And repeat.

A Table Full of Puffy Paint Art

And again!

Maia's Puffy Paint Art - Christmas and Winter Themes

We had puffy paint snowflakes, snowmen, snow scenes, blizzards, candy canes, gingerbread houses, gingerbread men (on brown cereal box cardboard), peppermint swirl candies, Christmas trees, kayaks, and lots of enthusiastically abstract puffy paint art.

Jean's Microwave Puffy Paint Gingerbread Man and Candy Cane Heart

Note :: You could do this with just white for the snow flakes and snow scenes and it would be even quicker and easier to set up. We liked having the additional colors, though, especially for adding details. Plus they make it look so Christmasy!

I thought about adding glitter or bead decoration to the puffy paint before cooking them, but didn’t know how well they would play with microwaves (and it wasn’t my microwave). Does anyone know? I grew up without a microwave and don’t have one now so feel a bit clueless about what’s okay and what’s not okay.

Pin It ::

Microwave Puffy Paint Art for Christmas and Winter

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  • Lucinda
    January 6, 2015 at 1:38 pm

    Is the paint puffy even if you don’t microwave it? I don’t have a microwave, but I like the “puffy” idea.

  • Jeanine
    January 7, 2015 at 12:06 am

    Jean, this sounds like thee absolute best Puffy Paint Recipe I have ever heard of! Our biggest tears alos come from disappointed 5 year old. I am soo glad I bought myself a new blender for Christmas! Thanks!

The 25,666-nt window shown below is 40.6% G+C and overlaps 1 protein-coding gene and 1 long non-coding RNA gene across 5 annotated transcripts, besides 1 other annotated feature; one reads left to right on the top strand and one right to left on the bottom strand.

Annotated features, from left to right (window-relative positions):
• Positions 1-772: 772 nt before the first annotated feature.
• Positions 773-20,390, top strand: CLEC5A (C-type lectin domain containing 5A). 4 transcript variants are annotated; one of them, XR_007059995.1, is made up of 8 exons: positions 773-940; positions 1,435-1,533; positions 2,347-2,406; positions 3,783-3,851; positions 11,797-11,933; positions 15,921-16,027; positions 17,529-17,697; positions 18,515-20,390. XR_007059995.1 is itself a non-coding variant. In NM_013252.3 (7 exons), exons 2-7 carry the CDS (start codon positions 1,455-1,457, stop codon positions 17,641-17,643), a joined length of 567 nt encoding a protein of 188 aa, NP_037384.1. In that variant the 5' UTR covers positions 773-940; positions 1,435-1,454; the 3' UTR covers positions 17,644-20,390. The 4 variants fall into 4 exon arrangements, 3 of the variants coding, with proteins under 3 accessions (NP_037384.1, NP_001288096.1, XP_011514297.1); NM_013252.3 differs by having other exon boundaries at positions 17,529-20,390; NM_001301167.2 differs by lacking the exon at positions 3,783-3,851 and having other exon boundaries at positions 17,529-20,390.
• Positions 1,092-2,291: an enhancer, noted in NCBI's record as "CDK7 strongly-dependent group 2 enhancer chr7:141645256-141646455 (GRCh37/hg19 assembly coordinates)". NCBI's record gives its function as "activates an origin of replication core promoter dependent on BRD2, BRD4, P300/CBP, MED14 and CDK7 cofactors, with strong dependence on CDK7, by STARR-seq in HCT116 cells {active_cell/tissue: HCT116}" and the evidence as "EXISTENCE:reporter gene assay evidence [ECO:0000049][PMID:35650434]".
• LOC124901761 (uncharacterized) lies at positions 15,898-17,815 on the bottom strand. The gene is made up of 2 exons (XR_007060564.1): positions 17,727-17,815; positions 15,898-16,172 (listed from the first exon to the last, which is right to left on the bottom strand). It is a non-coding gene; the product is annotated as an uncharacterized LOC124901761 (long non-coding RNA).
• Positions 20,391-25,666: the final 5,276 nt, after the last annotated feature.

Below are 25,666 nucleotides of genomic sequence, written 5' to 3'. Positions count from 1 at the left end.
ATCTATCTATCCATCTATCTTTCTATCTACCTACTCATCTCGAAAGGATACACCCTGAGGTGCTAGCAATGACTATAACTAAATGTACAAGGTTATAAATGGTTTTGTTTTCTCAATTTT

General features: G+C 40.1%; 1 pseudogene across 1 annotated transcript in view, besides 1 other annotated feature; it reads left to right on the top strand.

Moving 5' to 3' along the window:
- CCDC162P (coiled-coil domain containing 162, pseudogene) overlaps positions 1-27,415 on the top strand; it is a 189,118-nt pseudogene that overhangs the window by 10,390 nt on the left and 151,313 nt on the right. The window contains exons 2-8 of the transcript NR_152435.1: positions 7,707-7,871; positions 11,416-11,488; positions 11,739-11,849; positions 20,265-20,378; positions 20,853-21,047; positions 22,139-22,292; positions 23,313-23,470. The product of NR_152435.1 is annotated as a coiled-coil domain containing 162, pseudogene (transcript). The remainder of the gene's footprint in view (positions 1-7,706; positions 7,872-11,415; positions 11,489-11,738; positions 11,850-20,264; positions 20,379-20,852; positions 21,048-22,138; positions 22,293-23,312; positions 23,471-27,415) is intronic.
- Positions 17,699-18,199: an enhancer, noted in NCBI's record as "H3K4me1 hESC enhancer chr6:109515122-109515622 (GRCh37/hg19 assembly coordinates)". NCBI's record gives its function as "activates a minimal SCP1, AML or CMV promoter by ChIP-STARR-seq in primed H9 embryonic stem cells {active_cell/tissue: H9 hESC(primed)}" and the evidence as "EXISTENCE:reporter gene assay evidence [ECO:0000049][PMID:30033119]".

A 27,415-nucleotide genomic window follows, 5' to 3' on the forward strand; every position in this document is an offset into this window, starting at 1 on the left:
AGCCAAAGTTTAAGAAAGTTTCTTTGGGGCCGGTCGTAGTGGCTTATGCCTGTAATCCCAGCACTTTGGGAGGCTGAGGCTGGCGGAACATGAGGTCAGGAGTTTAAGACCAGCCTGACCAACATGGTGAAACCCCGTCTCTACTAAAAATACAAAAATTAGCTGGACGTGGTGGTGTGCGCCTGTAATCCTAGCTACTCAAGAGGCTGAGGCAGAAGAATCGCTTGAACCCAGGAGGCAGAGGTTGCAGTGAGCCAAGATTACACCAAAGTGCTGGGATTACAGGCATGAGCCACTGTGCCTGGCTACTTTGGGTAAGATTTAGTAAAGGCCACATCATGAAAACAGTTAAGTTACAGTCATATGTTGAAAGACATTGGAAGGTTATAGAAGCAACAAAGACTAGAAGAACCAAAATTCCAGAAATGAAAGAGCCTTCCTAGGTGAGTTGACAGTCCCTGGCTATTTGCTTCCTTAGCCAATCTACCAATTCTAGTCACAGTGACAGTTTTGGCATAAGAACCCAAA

• Jean Van't Hul
      January 7, 2015 at 5:09 am

      Yes, it’s awesome! Hope you and your 5yo enjoy it! :)

      • Jeanine
        September 3, 2015 at 1:37 pm

        Jean, the blender has made the WORLD of difference!!! We have just been able to try this today! THank you

        • Jean Van't Hul
          September 3, 2015 at 7:49 pm

          You’re welcome, Jeanine!! So glad you’ve been able to try this!

  • susan
    January 9, 2015 at 1:51 pm

    Brilliant art project Jean. I love all of the elements. Making the paint, doing the project and then topping it off with some microwave fun. And it’s even dry. So great. Any idea of what’s going on in the microwave? Does it have to do with compression of bubbles or something? Thanks for sharing!

    • Terra
      November 30, 2015 at 1:32 pm

      The microwave is cooking the flour, it wasn’t mentioned so I’m assuming it’s self rising flour that makes it puff, I’m sure adding a tiny bit of cornstarch would make it a little thicker so it may keep in place a bit better when it’s microwaved, worth trying a strip to see.

      • Jean Van't Hul
        November 30, 2015 at 3:53 pm

        It’s not self-rising flour, Terra. Just regular flour.

  • Carmel
    November 24, 2015 at 3:15 pm

    Can this paint be made and stored for a few days before using it.

  • Kelly
    November 30, 2015 at 10:22 am

    I wouldn’t recommend using glitter and then putting it into the microwave. Glitter is kind of metallic and metallics and microwaves are fire hazards